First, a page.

Hearing Loss from Titanium Drivers

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Published Date: 04 January 2009
By Jeremy Watson
IT IS Scotland's other national game and a healthy way to enjoy the great outdoors while demonstrating sporting prowess.

But a hidden hazard of golf has now been uncovered – it could make you deaf.

Those at risk are the players who use a new generation of thin-faced titanium drivers to propel the ball further and make the game easier.

The booming noise the metal club head makes when it strikes the ball was found to have reduced the hearing of a 55-year-old golfer, according to ear specialists who studied the case.

The doctors now suggest that regular users of the titanium clubs should consider earplugs to protect them from the noise, especially on enclosed driving ranges.

The case has been reported in the latest edition of the British Medical Journal. Tests of six titanium clubs against six thicker-faced stainless steel models found that the former all produced greater sound levels.

The authors, who include Dr Malcolm Buchanan, an Edinburgh-trained ear, nose and throat specialist, say: "Our results show that thin-faced titanium drivers may produce sufficient sound to induce temporary or even permanent cochlear damage in susceptible individuals."

Buchanan, a keen golfer himself, added: "Players should be careful when playing with these thin-faced clubs rather than the thicker-faced versions, as they make a lot more noise. Wearing earplugs is a possibility, although it might be a bit too radical for some."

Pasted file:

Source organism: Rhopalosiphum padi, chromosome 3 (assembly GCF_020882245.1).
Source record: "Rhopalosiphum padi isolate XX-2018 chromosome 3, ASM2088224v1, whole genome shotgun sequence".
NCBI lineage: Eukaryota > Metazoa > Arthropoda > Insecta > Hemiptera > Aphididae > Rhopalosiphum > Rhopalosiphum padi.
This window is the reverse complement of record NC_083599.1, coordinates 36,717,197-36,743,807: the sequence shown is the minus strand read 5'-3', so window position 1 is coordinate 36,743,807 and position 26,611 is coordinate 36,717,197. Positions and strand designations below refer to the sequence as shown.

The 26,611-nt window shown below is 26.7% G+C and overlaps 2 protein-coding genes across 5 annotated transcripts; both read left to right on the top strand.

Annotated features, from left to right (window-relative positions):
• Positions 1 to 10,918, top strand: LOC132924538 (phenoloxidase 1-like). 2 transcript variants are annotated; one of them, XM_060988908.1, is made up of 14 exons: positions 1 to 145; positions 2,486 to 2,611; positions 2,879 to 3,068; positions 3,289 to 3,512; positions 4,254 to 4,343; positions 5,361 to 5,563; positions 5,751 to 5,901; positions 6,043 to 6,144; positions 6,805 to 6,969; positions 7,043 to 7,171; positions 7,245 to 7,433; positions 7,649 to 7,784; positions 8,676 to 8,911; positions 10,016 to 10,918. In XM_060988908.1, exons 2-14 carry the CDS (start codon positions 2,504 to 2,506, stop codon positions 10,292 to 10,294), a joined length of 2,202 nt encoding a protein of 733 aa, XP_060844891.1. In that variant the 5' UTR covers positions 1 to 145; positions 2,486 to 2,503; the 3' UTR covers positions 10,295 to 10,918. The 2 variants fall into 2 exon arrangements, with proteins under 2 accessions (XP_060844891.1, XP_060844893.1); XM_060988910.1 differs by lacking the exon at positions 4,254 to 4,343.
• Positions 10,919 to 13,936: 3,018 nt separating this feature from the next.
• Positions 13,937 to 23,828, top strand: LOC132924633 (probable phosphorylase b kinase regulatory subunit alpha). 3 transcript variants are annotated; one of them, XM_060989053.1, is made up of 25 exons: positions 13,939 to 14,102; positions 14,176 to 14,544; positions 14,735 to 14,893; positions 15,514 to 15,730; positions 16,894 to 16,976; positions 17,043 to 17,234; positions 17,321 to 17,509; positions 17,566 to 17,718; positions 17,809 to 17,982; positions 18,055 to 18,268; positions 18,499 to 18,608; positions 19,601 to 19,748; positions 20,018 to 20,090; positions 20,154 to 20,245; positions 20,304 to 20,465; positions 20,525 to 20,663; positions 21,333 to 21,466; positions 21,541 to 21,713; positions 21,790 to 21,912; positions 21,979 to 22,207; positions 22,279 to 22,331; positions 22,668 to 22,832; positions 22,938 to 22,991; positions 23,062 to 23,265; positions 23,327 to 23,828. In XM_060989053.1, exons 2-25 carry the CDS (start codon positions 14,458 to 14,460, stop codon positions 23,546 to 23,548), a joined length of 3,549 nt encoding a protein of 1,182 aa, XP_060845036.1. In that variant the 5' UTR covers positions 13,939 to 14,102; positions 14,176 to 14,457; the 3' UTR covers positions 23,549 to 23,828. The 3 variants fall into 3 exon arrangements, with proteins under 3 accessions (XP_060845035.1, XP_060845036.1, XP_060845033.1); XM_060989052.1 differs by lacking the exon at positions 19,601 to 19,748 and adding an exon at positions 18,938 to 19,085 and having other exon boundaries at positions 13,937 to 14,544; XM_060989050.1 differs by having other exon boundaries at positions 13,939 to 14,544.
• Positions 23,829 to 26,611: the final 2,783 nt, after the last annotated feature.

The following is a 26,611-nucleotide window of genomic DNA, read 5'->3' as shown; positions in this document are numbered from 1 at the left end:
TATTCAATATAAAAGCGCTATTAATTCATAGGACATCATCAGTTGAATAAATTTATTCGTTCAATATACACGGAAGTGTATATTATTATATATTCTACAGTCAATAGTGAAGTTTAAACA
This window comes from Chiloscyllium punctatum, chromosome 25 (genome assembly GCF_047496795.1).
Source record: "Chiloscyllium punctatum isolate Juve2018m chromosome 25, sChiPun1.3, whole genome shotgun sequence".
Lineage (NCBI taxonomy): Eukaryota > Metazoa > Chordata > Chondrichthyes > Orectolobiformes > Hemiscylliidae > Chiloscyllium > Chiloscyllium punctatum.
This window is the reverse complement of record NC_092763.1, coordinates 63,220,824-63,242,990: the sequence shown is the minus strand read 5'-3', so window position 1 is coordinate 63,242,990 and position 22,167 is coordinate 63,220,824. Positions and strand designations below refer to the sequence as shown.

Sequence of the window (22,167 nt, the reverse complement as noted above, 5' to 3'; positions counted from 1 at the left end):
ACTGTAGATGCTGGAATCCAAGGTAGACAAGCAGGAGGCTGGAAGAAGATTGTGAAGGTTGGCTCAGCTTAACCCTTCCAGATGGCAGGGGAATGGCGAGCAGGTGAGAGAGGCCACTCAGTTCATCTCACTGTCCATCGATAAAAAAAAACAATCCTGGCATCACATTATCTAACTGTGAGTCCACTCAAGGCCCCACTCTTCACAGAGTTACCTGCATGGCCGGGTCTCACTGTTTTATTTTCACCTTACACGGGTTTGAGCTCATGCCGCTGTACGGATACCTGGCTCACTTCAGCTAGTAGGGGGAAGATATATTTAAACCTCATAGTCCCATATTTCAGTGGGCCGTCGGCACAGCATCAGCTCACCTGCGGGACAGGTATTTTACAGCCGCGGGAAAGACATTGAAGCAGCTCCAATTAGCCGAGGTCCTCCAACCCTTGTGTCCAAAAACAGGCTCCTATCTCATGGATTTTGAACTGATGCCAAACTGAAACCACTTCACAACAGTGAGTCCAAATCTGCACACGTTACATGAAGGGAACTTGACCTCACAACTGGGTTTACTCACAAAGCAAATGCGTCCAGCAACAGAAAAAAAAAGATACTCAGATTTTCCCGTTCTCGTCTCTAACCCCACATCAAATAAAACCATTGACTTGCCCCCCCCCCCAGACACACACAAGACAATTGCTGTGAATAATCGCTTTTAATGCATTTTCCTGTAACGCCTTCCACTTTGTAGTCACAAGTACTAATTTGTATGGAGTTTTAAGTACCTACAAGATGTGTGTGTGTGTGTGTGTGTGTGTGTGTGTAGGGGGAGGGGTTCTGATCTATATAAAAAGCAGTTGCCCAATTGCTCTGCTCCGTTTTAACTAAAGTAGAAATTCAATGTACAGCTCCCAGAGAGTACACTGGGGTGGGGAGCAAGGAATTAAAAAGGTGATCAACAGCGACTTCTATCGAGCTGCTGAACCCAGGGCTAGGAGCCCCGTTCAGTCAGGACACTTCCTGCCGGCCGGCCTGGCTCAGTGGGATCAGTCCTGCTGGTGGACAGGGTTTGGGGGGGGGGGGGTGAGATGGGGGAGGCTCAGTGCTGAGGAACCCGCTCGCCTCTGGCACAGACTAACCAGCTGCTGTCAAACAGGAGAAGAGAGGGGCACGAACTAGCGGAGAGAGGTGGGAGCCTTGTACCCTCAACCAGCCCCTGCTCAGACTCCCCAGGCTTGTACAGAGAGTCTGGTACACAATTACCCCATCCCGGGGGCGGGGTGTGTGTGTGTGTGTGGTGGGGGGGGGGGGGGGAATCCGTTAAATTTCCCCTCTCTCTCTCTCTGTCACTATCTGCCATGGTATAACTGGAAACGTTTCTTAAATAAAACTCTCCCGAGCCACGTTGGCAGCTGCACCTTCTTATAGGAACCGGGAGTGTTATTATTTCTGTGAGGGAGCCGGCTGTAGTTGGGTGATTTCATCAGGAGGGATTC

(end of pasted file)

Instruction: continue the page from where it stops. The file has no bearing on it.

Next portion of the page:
But golfing experts warned this approach could cause even greater problems. Andrew Coltart, one of Scotland's leading professional golfers, said: "If you are wearing earplugs you might not hear the shouts of 'fore', be hit by a ball on the head and get brain damage."

The doctors, based at Norfolk and Norwich University Hospital, decided to conduct the tests after a 55-year-old golfer attended their clinic with unexplained tinnitus and reduced hearing in his right ear.

He told them he had been playing golf with a King Cobra LD titanium driver three times a week for 18 months and the noise of the club hitting the ball was "like a gun going off". It had become so unpleasant that he had discarded the club.

An internet search revealed other concerns about the club. "Drives my mates crazy with that distinctive loud BANG sound," reported one player. "This is not so much a ting but a sonic boom which resonates across the course," said another.

The doctors found no other physical explanation for the golfer's hearing loss. He had "no history of prolonged occupational or recreational exposure to loud noises (such as shooting) or exposure to substances that could have had a toxic effect on the nerve structures in his ear".

Suggesting that the player's deafness was related to his golfing habit and his use of a particular club, they decided to recruit a professional golfer to hit balls with six of the new types of clubs and six older steel drivers.